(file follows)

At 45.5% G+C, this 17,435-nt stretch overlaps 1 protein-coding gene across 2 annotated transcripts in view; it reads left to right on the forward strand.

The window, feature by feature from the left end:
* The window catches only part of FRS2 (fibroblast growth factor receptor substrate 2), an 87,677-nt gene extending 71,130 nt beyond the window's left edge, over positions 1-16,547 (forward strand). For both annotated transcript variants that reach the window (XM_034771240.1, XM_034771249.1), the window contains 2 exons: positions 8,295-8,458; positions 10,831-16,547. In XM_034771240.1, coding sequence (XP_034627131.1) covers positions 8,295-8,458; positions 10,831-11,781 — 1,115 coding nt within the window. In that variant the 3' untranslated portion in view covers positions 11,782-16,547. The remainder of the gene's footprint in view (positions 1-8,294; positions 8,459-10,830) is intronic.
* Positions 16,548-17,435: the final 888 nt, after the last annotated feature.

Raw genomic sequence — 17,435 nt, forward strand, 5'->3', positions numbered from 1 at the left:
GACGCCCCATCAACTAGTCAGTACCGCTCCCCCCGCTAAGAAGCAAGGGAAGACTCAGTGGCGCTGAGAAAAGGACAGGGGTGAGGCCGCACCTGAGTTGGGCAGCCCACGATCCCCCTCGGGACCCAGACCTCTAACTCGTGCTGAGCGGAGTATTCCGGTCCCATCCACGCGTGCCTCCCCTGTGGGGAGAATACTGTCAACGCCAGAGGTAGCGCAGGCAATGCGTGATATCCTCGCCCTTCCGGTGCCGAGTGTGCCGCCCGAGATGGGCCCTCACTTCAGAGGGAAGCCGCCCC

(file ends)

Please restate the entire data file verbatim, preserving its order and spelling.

At 45.5% G+C, this 17,435-nt stretch overlaps 1 protein-coding gene across 2 annotated transcripts in view; it reads left to right on the forward strand.

The window, feature by feature from the left end:
* The window catches only part of FRS2 (fibroblast growth factor receptor substrate 2), an 87,677-nt gene extending 71,130 nt beyond the window's left edge, over positions 1-16,547 (forward strand). For both annotated transcript variants that reach the window (XM_034771240.1, XM_034771249.1), the window contains 2 exons: positions 8,295-8,458; positions 10,831-16,547. In XM_034771240.1, coding sequence (XP_034627131.1) covers positions 8,295-8,458; positions 10,831-11,781 — 1,115 coding nt within the window. In that variant the 3' untranslated portion in view covers positions 11,782-16,547. The remainder of the gene's footprint in view (positions 1-8,294; positions 8,459-10,830) is intronic.
* Positions 16,548-17,435: the final 888 nt, after the last annotated feature.

Raw genomic sequence — 17,435 nt, forward strand, 5'->3', positions numbered from 1 at the left:
GACGCCCCATCAACTAGTCAGTACCGCTCCCCCCGCTAAGAAGCAAGGGAAGACTCAGTGGCGCTGAGAAAAGGACAGGGGTGAGGCCGCACCTGAGTTGGGCAGCCCACGATCCCCCTCGGGACCCAGACCTCTAACTCGTGCTGAGCGGAGTATTCCGGTCCCATCCACGCGTGCCTCCCCTGTGGGGAGAATACTGTCAACGCCAGAGGTAGCGCAGGCAATGCGTGATATCCTCGCCCTTCCGGTGCCGAGTGTGCCGCCCGAGATGGGCCCTCACTTCAGAGGGAAGCCGCCCC